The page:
Art Culture Featured People October 18, 2017

Stage, Craft & Combat

“When I was a young lad, I was always playing with sticks, pretending they were swords, and getting into mischief,” says Alexander James Holloway. “Now I get to do it for real and get paid for it!”


 

Alexander is chatting via video from Melbourne where he’s touring with the Pop-Up Globe in his role as stunt coordinator and fight director — a gig he secured following an audition for an acting part for the company while in Auckland. The Birmingham-born performer and director has previously trod the boards in his home town, as well as London’s West End, in productions such as Shawshank Redemption, and The Lion, the Witch and the Wardrobe. Now, based in Auckland, he runs the New Zealand Stage Combat School.

 

“Hardly anyone was doing this kind of thing when I first arrived four years ago,” Alexander says, “so, when I offered my services I was snapped up by the big institutions like the Auckland Theatre Company, the Auckland Performing Arts Centre, and the Actors’ Program. Plus, being the only person in New Zealand with a degree in stage combat was a huge benefit.”

 

Alexander was inspired to take the career path when former pupil Scott Adkins, who played Boyka in Undisputed 2 and had roles in the second Expendables and The Bourne Ultimatum, came back to talk at his college: “I did some research and discovered East 15 drama school. They only accept 15 applicants a year out of hundreds, but luckily I got in, graduated pretty high, and have been working ever since.”

 

The drama school is the only one of its kind in the world, with students leaving with a combined degree in both acting and stage combat. “It’s very intensive training over three years,” Alexander says. “It includes things like horse riding, archery, parkour, and weapons training. You learn how to fight and act.”

 

At the Pop-Up Globe, Alexander has applied such skills to choreograph hangings, the firing of flaming arrows and pyrotechnics. “We can also use sugar glass to smash ‘bottles’ over people, it all depends on what each individual production wants,” he says. “It’s a lot of fun.”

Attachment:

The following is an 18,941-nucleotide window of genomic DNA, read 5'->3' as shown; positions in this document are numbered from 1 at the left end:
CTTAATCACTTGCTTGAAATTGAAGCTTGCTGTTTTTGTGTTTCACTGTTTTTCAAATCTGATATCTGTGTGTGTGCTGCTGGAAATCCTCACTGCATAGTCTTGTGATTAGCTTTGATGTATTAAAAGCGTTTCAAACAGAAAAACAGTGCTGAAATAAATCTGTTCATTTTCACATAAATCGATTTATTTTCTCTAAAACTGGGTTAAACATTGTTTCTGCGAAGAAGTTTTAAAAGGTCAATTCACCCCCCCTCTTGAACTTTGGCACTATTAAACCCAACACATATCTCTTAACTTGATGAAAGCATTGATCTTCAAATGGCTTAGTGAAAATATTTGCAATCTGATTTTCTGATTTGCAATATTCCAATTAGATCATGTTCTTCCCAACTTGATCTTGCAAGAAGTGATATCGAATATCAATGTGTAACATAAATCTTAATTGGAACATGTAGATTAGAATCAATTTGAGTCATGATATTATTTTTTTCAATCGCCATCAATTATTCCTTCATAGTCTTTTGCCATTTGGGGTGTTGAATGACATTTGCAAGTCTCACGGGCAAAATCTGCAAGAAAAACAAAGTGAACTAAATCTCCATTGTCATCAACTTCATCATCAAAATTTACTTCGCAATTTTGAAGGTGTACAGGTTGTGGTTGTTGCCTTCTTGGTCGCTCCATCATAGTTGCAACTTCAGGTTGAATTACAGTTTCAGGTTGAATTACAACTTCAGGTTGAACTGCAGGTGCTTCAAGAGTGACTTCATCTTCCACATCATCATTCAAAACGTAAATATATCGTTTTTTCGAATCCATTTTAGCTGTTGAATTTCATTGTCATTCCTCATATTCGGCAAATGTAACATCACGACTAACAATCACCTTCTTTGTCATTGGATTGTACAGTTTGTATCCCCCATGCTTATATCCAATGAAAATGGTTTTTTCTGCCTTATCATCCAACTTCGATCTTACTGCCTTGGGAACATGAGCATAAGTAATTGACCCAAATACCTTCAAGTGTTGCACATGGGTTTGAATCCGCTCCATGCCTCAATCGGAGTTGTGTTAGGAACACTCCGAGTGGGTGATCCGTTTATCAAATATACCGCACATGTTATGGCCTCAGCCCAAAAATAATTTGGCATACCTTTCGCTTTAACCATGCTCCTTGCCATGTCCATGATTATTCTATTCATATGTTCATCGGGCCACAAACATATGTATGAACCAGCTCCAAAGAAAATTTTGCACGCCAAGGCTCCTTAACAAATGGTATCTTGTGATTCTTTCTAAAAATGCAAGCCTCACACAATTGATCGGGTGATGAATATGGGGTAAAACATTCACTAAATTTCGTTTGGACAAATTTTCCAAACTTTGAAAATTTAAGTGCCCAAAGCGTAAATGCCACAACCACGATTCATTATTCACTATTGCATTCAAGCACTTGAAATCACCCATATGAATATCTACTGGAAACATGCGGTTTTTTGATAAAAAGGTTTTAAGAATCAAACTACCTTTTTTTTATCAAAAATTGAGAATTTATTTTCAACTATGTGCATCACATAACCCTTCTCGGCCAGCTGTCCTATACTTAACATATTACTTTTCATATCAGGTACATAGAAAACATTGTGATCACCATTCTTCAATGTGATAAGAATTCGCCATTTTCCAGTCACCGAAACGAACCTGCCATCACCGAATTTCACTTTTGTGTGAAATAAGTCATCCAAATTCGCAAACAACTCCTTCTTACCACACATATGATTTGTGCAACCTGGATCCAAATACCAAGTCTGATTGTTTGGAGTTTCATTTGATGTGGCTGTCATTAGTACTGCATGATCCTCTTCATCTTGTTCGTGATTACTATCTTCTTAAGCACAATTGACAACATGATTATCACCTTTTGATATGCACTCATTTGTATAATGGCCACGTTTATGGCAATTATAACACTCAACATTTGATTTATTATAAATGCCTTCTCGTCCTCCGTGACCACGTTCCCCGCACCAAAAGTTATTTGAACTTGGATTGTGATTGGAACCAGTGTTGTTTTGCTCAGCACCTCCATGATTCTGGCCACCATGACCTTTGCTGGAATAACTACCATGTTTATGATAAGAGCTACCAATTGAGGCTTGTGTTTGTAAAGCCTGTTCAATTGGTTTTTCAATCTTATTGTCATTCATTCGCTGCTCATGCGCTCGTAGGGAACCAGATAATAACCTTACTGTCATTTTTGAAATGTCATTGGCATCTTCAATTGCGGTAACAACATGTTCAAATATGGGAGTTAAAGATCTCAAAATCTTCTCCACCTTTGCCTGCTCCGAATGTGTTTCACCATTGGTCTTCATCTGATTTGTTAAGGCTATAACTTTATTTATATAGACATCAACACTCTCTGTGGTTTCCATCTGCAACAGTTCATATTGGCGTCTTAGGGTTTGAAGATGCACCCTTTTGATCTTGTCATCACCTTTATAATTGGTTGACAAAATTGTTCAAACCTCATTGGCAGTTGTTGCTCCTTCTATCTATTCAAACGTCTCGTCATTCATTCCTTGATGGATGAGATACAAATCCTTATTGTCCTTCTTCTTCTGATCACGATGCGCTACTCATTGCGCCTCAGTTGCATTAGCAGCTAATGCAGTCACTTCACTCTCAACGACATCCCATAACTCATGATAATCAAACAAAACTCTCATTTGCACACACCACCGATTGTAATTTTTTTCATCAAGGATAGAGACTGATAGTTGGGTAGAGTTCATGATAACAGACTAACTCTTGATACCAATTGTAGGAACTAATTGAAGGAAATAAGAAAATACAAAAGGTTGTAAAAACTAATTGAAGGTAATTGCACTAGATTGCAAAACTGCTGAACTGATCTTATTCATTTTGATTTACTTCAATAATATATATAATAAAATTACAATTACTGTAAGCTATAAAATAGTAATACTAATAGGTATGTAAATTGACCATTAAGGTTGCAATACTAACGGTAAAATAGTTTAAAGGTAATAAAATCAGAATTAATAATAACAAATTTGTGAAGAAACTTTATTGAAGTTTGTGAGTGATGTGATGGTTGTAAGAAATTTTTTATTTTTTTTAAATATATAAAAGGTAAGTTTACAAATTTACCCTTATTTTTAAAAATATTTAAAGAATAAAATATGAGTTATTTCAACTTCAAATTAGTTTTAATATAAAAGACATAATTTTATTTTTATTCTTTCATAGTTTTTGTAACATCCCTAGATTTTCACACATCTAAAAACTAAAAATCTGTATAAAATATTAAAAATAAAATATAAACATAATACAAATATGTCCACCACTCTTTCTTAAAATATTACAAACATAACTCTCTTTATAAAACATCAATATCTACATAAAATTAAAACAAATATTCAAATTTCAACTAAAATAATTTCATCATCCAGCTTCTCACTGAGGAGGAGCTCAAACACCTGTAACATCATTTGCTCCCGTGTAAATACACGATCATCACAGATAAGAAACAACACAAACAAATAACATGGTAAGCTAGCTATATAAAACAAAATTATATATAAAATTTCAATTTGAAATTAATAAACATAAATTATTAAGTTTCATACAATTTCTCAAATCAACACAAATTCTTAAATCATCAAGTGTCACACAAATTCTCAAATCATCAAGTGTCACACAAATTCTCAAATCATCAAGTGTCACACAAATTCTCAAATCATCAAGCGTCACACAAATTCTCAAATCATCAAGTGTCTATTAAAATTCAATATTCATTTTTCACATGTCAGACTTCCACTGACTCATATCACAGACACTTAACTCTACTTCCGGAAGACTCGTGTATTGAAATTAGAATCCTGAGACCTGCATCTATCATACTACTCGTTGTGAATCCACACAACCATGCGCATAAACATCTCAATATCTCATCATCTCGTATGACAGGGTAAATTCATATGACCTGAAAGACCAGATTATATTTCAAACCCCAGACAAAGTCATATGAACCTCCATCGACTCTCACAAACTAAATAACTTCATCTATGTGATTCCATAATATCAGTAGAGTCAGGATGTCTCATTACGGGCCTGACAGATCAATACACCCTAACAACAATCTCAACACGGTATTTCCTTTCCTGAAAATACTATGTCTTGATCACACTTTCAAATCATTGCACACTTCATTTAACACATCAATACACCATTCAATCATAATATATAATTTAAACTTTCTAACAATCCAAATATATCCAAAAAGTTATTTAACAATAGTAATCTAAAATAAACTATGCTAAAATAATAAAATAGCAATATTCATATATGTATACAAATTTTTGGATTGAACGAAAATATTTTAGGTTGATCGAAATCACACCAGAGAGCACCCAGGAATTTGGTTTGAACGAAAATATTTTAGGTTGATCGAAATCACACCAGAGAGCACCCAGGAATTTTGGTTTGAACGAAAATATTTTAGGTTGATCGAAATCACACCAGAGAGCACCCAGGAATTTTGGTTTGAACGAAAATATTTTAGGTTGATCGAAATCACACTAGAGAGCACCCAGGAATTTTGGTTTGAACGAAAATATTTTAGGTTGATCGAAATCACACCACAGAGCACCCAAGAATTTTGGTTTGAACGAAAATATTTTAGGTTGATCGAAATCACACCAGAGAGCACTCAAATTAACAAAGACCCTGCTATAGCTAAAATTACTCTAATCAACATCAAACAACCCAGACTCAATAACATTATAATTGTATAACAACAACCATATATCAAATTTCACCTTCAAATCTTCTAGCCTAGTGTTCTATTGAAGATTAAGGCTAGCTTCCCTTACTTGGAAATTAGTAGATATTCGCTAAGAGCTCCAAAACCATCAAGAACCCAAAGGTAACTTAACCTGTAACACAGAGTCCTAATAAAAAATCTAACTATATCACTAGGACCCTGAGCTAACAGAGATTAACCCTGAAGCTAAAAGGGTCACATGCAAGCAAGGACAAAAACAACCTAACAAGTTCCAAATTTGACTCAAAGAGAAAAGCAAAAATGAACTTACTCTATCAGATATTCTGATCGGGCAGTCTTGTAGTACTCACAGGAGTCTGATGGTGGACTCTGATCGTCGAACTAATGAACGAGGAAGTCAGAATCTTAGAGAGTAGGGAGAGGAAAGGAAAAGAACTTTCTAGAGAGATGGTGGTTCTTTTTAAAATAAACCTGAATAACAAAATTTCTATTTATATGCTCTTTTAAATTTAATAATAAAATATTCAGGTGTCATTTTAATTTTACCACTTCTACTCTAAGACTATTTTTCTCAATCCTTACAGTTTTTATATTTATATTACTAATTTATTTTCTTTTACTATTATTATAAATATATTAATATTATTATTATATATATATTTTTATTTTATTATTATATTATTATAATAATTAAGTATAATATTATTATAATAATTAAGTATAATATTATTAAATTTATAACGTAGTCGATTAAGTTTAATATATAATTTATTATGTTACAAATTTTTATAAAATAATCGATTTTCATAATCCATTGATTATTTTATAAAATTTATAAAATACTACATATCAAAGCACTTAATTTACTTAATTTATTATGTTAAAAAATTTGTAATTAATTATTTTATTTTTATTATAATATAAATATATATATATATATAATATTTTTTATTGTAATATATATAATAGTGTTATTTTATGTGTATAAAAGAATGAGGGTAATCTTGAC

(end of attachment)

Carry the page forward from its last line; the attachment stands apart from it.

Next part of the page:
How do you come up with the choreography?
“The director will usually tell me what they want from the scene and a little bit about the characters. I’ll see how the scene is without a fight, then go from there. It must always be character-driven, otherwise it doesn’t make sense — you can’t give swords to, say, two nerdy characters that otherwise wouldn’t fight.”

 

Are there ever real accidental strikes?
“Accidents are highly unlikely because of the sheer number of safety precautions, and even if something did happen, the injury would never be anything more than a very minor scrape.”

Classes at the New Zealand Stage Combat School attract actors “looking to upskill”, and writers and directors “wanting to see what’s possible regarding stunts”, along with “builders and bouncers and people from all walks of life”. But Alexander says women make up most of his student base, seeking to “get fit and have fun while kicking some guy’s ass!” “Whether it be the Amazonian women, Boudicca, or Cleopatra, history is littered with stories of strong, warrior women,” says the director. “Hollywood has cottoned on to that and begun to shine a light on them, which has been very empowering and encouraged women to become more interested in the industry.”

Alexander has previously had a handful of movie roles (“straight-to-DVD films such as Top Dog and Green Street 3”), and it is path he would certainly like to pursue further. “Features are definitely where I want to head next,” he says. “As much as I love the theatre, there’s greater spectacle in film. Comedies interest me the most. There’s great scope for comedy fights — I defy anyone not to have the whole audience laughing at the sight of an unlikable character getting a good kick in the balls.”

He’s trained plenty of ladies to do just that.

 

Words: Jamie Christian Desplaces

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